From the beginning of the Historical Interpretation Movement, established vocal technique seems to have escaped the interpretive principles which have been applied so strictly to instrumental music. What might be the reasons for this?
Firstly, there are no early voices to be found in any museum. Pictures showing singers give no clue to any vocal techniques the may have used. In the end, a musicologist wishing to do historical research on singing has no more than a few deficient works to refer to.
In addition, a singer can hardly change voice like one changes an instrument: Vocal training is the work of a lifetime. The voice can only go in many divergent directions with considerable difficulty. It is for this reason that contemporary classical voice schools often teach a standard "universal" technique which allows a uniform interpretation of the extensive Baroque, Classical or Romantic repertoires. A tool well adapted to the conditions under which a singer performs today, it tends, never the less, to dissipate the national differences and specific styles which were probably taught in the past.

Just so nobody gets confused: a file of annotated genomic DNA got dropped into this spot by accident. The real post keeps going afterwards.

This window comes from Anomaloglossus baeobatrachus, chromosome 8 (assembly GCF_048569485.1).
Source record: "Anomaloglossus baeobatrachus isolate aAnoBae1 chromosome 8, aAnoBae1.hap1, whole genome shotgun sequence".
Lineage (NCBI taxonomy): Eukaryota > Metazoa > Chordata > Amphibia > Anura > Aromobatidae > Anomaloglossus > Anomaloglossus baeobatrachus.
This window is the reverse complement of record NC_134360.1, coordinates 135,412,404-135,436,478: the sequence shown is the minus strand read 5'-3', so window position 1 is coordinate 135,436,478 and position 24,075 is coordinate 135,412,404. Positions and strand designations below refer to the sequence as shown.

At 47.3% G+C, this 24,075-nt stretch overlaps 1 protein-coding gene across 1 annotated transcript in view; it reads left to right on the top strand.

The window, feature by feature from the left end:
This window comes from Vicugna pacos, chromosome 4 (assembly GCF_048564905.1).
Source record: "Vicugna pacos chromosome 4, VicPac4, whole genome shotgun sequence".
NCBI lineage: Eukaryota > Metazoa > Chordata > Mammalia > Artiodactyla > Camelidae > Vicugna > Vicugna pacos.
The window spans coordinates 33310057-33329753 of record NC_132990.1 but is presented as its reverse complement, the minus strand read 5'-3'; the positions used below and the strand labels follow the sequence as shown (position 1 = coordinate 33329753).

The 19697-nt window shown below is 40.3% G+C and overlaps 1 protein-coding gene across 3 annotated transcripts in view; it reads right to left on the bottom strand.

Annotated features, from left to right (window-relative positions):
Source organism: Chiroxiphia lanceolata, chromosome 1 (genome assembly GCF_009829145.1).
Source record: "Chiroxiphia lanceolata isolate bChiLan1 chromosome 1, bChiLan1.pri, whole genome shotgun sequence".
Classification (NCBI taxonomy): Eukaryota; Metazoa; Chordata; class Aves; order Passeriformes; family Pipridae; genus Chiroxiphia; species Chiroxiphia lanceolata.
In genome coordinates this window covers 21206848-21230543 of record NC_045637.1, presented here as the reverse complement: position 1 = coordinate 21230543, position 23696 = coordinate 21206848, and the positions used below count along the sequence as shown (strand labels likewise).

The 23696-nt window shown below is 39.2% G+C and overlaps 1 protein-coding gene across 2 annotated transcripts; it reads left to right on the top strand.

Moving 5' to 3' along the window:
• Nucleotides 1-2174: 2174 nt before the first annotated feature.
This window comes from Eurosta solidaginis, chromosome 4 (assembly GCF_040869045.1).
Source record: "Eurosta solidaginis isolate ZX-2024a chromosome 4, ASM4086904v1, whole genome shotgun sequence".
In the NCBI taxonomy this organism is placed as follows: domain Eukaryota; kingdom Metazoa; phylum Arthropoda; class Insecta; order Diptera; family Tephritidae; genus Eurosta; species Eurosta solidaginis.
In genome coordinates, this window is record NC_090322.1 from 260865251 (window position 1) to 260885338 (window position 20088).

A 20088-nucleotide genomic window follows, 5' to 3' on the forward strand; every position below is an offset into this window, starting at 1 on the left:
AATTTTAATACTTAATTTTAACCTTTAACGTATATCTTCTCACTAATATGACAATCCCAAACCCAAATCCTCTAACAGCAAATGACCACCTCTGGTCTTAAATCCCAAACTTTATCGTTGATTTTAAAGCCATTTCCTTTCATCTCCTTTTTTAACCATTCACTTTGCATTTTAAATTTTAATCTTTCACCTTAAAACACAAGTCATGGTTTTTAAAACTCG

Finally, singing is the magic place where two distinct and sometimes opposite ways of structuring sound are brought together: music and language. Strangely enough, singers, however well versed in the principles of historical interpretation, are often reluctant when the methods used for the music are applied to the words. This reticence is most obvious when the language in question is their own. When deeply attached to their language’s "maternal" character, they have a tendency to treat the changing of familiar intonations as a loss of identity. Often singers simply refuse to deal with this for fear that, dressed in the past, the words will be incomprehensible and seem ridiculous in their mouths. Above all, there is the fear that all will not be understood by the audience.